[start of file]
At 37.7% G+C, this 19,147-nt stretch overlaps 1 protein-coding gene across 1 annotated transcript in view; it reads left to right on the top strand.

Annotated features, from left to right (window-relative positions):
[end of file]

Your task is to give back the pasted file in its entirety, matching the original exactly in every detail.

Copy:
At 37.7% G+C, this 19,147-nt stretch overlaps 1 protein-coding gene across 1 annotated transcript in view; it reads left to right on the top strand.

Annotated features, from left to right (window-relative positions):